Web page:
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Licensed to Kill: Hired Guns in the War on Terror by Robert Young Pelton.

The troops with the necessary skill sets to act as body guards for high ranking political figures tend to be in the upper tier of special operations forces (e.g. SEALs, Delta, etc.).

The skill sets these units possess are highly specialized and are used in situations in which ordinary military troops are incapable of being used (e.g. hostage rescue, snatch-and-grab operations, intel, sabotage, etc.).

So for each high ranking political figure these units have to protect, the fewer opportunities they have in carrying out their traditional operations.

Cody is just plain wrong. The private sector is apriori more efficient than the public sector. As Hans Hoppe has conclusively demonstrated using pure praxeological reasoning, anarchist protection agencies would long since has captured Osama Bin-L in a giant anarchist butterfly net. Hoppe also proved that under Rothbardian anarchism the sea would turn to lemonade and we would all be immortal.

I had thought the story was insufficient military resources to do diplo-security on top of the other standard post-invasion military mission. Scarce resources, political desire to enforce a ceiling on military numbers; ergo, price is bid up on private security service providers. I don't have any good history on the matter however.

My guess is that the use of private security by diplomatic and high-ranking political officials has a lot to do with signaling. Unlike uniformed military personnel, civilian security forces don't stand out - consider what impression might be left on the evening news if a politician was entirely surrounded by a military guard while walking about as opposed to individuals dressed as civilians while traveling in foreign countries. What does that say about how "safe" that country is?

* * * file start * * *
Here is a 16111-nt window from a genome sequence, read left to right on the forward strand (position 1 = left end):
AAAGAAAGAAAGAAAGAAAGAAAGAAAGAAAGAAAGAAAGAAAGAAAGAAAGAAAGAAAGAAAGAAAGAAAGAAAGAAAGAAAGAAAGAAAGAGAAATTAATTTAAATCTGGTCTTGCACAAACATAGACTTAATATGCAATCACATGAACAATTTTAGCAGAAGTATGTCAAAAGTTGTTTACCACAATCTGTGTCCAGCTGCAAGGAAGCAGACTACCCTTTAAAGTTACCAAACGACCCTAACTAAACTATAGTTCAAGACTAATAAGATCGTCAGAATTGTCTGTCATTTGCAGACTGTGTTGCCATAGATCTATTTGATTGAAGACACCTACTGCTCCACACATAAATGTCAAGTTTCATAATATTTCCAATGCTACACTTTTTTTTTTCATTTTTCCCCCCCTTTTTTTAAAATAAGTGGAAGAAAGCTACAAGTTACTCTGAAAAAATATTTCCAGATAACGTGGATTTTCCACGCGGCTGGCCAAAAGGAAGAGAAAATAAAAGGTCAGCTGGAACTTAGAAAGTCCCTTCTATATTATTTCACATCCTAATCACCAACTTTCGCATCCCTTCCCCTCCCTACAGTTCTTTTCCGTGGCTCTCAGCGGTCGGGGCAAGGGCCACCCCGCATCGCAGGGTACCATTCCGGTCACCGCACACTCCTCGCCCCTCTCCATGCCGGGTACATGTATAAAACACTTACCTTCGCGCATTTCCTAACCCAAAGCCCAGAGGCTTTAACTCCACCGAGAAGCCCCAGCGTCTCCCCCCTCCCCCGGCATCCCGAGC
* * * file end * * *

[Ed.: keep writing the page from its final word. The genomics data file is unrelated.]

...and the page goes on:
Note that I didn't identify a particular country where this might be done - it pretty much applies across the board, not just Iraq.

It's also why the U.S. Secret Service dresses in civilian clothing - can you imagine how inaccessible a politician would appear if they were always surrounded by a squad of uniformed personnel?

That's not the only way they're used. I recall a story about how the Secret Service created "positive" imagery from the days of the Clinton administration. When walking by a crowd of people lining a path to where the President was going, the Secret Service would order the crowd ahead of the President to put their hands out as he approached.

The security reason was to ensure that nobody in the crowd was armed, but the imagery it created suggested that the people in the crowd were so intensely excited to see the President "up close" and couldn't restrain themselves from reaching out.

The bottom line: they do it because it makes them look better.

Have you ever witnessed private security, Ironman?

Four months ago I rounded a corner in Cape Town, South Africa to see a 250+ pound man decked out in camo crouched with an M-16 in his hands. He was escorting two drivers (equally menacing) and a truckload of money to a bank in Claremont. He did not look like a civilian, in any sense of the word.

Check the original NYT post. There is nothing civilian about a flak jacket.

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